In this article, I argue for a reconsideration of the , using Caroline Lamb’s (1816) as a case study. I challenge the conventional narrative of the rise of the novel that labels the as a vestigial form with no place in relation to the dominant realist novel. In making this argument, I establish a social reading practice, singular to , using archival materials to illustrate the ways in which Regency readers circulated keys and gossip about and Lamb’s life as a part of their response to the novel. Such a reading practice opens up possibilities for a marginalized writer, especially a marginalized female writer like Lamb, to disseminate gossip about herself as a way to enter a literary marketplace.
If you have any requests to alter Lady Caroline Lamb, email us after placing your order and we'll have an artist contact you. If you have another image of the painting that you would like the artist to work from, please include it as an attachment. If you would like to be updated during the painting process, please send us an email and we will keep you updated with high definition images.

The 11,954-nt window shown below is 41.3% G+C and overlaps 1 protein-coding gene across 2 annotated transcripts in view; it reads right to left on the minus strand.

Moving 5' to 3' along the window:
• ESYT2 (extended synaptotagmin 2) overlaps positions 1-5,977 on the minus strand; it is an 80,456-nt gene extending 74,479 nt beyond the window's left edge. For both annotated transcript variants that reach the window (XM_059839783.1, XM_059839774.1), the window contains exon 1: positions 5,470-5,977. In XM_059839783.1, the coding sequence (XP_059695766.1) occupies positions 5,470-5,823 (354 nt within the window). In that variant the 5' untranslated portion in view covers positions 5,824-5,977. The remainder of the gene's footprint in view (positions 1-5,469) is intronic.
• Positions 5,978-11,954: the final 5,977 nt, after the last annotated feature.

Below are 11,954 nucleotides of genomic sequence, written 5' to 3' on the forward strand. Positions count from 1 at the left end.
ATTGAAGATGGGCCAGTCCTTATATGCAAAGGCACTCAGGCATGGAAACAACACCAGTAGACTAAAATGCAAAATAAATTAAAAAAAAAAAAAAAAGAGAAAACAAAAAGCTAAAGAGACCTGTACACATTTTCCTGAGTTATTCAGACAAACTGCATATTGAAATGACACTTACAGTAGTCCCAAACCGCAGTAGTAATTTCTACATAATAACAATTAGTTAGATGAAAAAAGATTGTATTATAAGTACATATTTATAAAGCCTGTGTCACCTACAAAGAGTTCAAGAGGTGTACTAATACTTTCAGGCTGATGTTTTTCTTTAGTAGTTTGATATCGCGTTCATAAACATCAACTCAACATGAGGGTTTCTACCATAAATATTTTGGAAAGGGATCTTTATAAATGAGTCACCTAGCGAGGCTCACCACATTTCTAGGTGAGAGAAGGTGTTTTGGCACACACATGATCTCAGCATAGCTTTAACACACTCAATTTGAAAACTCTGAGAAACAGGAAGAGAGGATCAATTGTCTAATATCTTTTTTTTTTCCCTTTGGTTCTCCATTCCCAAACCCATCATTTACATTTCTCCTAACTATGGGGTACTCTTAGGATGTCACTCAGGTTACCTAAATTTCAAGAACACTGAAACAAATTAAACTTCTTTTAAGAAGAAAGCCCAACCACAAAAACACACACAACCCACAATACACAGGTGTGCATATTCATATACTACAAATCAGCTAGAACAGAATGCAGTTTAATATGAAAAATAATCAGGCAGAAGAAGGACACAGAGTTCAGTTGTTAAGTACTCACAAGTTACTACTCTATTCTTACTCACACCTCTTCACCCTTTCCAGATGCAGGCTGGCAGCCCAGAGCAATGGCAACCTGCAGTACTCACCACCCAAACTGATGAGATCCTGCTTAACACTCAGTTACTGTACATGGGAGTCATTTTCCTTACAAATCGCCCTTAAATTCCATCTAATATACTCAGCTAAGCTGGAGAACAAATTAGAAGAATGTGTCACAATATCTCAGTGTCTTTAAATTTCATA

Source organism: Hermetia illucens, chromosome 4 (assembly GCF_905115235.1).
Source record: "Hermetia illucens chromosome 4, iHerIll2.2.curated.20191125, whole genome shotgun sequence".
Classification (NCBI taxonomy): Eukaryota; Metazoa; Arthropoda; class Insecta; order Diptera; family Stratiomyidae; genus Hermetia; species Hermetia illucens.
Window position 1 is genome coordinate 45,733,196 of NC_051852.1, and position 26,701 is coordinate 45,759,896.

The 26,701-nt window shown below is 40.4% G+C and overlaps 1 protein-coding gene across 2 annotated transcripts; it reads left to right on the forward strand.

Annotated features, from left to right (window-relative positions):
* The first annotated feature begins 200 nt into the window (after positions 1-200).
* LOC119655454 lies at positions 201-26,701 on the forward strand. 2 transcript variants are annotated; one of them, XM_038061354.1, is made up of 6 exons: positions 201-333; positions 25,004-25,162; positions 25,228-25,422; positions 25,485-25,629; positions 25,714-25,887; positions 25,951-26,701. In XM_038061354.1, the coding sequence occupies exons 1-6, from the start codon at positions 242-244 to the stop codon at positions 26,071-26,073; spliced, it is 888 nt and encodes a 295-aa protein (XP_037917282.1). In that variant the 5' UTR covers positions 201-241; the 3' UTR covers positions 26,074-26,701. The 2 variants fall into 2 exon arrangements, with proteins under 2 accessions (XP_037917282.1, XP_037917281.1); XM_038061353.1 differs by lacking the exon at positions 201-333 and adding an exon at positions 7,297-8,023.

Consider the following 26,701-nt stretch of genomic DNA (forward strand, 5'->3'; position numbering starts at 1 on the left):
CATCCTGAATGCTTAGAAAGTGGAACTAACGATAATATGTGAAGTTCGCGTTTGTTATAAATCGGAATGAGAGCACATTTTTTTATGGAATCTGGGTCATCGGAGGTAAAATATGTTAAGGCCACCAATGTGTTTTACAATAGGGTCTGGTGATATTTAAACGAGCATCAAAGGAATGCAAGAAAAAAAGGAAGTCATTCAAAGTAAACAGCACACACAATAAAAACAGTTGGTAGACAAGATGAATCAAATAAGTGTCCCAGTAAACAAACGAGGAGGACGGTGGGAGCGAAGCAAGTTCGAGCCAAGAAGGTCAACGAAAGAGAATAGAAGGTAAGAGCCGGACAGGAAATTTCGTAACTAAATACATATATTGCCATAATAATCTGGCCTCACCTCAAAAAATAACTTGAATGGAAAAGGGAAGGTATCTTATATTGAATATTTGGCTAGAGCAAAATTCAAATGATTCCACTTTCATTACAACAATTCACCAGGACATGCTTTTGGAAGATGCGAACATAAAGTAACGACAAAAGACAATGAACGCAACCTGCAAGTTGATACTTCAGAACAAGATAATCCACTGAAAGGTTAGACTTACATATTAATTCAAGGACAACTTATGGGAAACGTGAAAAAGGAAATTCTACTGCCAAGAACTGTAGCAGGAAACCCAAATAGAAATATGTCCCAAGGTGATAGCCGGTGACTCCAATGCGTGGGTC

Caroline Lamb's immediate neighbors in , are 2 individuals in 2 households.
After enduring Robert Bolt's rather turgid retelling of Lady Caroline Lamb's ill-fated love and finding myself, once again, unable to warm to his real-life wife (at the time), the rather tiresome Sarah Miles, the whole enterprise was redeemed by that fabulously funny curtain line. When told that Lady Caroline has died of a broken heart, one of her chief female detractors faces the camera (through the lace curtains of a window, I seem to recall) and hisses, (Alas! I'm not quoting verbatim, since I haven't seen this since its theatrical release, but here goes...) "She would!, wouldn't she?!?" I laughed all the way out to the parking lot. Not available on video, apparently, and if they do unearth this bit of cinematic costume jewellry (not really a precious gem, mind you), let us hope that it will be on DVD where the Panavision/widescreen ratio will be preserved.